My new Kindle arrived a few days later. Sadly, it doesn’t fit in the nice red cover I had for my old Kindle, but I now have access to the ebooks I bought in the past. This episode has made me think carefully about what I read in ebook format and what I read in print. I’ll keep my Kindle for lightweight reading and reading when I’m on the move.

We asked about the expected lifespan of a Kindle, and the helpful customer service person said at least four years. It didn’t seem long to me, and I suppose we were unlucky that my device didn’t even last that long. But then, I don’t expect other electronic equipment such as my laptop to last indefinitely, although I usually manage more than four years.

It made me think, though. To me, one of the advantages of print books is that you can put them on a shelf and they will still be there years later waiting to be read without the aid of any device, except perhaps, reading glasses.  It seems that with ebooks, you have to be much more active in managing the hardware needed to access your book collection.  What’s going to happen when large numbers of Kindles reach the end of their useful lives? Will people replace them or use tablets instead? Will today’s ebooks still be accessible in a decade’s time? Anyone else remember floppy disks?

Why I’m abandoning my Kindle

I don’t have anything against ebooks. I liked my Kindle, especially for reading in bed on cold nights—so much easier turning pages with just one hand poking out from under the blankets.  After a bit of experimenting, I found I would opt for an ebook if I wanted an easy read where I would start at page one and read straight through in a short time, or if I was travelling. I still preferred a print book for non-fiction or more challenging fiction. I liked to be able to go back when I suddenly realised the significance of something mentioned earlier. I also liked to flick ahead to see how many more pages to the end of the chapter so I could decide whether to turn the light out or keep reading.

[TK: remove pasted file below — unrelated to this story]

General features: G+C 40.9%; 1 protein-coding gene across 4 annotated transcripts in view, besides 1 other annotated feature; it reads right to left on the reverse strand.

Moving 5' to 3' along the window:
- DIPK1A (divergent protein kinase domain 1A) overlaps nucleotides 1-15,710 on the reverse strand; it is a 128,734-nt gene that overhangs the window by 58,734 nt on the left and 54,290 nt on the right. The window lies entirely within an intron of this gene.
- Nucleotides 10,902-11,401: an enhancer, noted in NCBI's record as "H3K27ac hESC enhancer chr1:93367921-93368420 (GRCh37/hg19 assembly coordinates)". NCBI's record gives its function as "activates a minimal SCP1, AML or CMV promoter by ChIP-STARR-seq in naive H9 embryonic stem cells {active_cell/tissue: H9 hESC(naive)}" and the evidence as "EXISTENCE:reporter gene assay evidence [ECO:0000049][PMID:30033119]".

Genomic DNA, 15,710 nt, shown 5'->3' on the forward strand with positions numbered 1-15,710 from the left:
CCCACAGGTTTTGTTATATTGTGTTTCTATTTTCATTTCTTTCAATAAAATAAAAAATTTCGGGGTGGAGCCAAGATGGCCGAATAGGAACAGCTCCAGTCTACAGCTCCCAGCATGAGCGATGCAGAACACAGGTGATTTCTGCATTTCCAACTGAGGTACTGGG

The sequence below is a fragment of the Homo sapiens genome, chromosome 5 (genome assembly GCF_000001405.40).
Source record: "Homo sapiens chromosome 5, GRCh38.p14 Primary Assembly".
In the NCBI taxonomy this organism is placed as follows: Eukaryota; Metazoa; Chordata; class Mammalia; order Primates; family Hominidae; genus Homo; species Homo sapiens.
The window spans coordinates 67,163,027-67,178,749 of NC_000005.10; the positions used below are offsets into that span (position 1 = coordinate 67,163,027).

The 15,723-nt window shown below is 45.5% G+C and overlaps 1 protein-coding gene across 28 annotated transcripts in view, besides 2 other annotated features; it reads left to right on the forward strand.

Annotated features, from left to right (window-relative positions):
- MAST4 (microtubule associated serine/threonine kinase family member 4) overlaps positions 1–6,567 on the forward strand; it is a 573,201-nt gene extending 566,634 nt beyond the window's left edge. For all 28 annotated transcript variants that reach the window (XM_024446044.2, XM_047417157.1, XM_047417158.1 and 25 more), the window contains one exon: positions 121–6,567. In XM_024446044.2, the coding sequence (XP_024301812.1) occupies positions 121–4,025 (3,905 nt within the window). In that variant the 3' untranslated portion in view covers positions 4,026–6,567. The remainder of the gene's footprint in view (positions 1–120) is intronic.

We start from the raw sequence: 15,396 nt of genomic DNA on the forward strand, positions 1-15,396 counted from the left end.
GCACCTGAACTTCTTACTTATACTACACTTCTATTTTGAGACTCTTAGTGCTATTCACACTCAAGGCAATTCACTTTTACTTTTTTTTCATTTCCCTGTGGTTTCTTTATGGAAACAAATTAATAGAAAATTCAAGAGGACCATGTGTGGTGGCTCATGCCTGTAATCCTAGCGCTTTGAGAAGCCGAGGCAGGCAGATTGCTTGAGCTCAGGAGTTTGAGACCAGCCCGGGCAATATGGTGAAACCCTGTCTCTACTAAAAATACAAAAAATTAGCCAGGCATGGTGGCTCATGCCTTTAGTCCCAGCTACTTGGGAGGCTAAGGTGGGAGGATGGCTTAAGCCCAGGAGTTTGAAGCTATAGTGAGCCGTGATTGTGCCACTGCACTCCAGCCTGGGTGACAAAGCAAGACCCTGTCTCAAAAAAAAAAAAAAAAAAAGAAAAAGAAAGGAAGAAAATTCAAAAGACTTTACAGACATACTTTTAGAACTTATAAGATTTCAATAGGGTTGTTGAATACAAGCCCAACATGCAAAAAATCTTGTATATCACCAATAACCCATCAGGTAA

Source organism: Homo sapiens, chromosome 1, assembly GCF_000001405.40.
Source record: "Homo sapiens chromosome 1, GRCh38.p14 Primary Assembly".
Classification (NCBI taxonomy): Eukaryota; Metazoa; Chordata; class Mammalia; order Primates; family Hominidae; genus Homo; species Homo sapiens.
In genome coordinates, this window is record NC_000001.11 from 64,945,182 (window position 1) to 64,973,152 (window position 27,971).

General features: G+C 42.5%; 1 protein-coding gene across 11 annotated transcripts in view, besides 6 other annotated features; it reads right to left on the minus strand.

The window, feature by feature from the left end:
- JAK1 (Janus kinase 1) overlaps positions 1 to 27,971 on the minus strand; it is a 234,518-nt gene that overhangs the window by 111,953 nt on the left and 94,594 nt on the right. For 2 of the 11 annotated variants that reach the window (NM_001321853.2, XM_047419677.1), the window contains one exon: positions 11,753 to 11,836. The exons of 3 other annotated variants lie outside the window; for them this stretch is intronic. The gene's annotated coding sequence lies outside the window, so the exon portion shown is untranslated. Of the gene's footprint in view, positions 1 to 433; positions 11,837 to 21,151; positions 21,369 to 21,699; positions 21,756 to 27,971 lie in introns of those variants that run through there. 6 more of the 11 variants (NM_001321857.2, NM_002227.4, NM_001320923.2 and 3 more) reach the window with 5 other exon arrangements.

Another advantage of ebooks is that they are cheaper, even if you’re like me and buy mostly $9+ range. Except they aren’t really cheaper, not when you look at the whole cost. An ebook is useless without a device to read it on. Yesterday I picked up my Kindle and was about to go on an ebook buying binge, and this is what I saw:

Dead Kindle

Nothing but vertical and horizontal white lines intersecting over the screen.  My technical advisor (aka my husband) was straight onto it and soon advised that the screen was munted (and in case anyone who’s not from New Zealand stumbles across this post, ‘munted’ means irretrievably broken, knackered, wrecked). And it’s out of warranty. Maybe it’s just bad luck that it stopped working, but I’d never really thought about the lifespan of these devices before, and by extension, ebooks.

Do I really want to spend $190 replacing a device that’s not even two years old? By the time I spread the cost of two devices across the cost of the ebooks I buy, it would be cheaper just to go down to a bookshop and pay for a print book. And that’s what I intend to do from now on. I might eventually get another device and start reading ebooks again, but I’m in no hurry.

Farewell Bubu

BubuBubu came into our house when he was three years old. He was already seriously overweight and simultaneously timid and aggressive. His face, paws and tail were dainty, and despite the fact that he wasn’t greedy and didn’t eat much, we could never get the weight off him.

He arrived almost by accident. When his predecessor died, we asked our vet to let us know if he had any cats come in that needed re-homing. Big mistake. Two weeks later the vet phoned and soon after Bubu moved in with us. We thought his name was rather silly, but he wouldn’t answer to anything else, so the name stayed.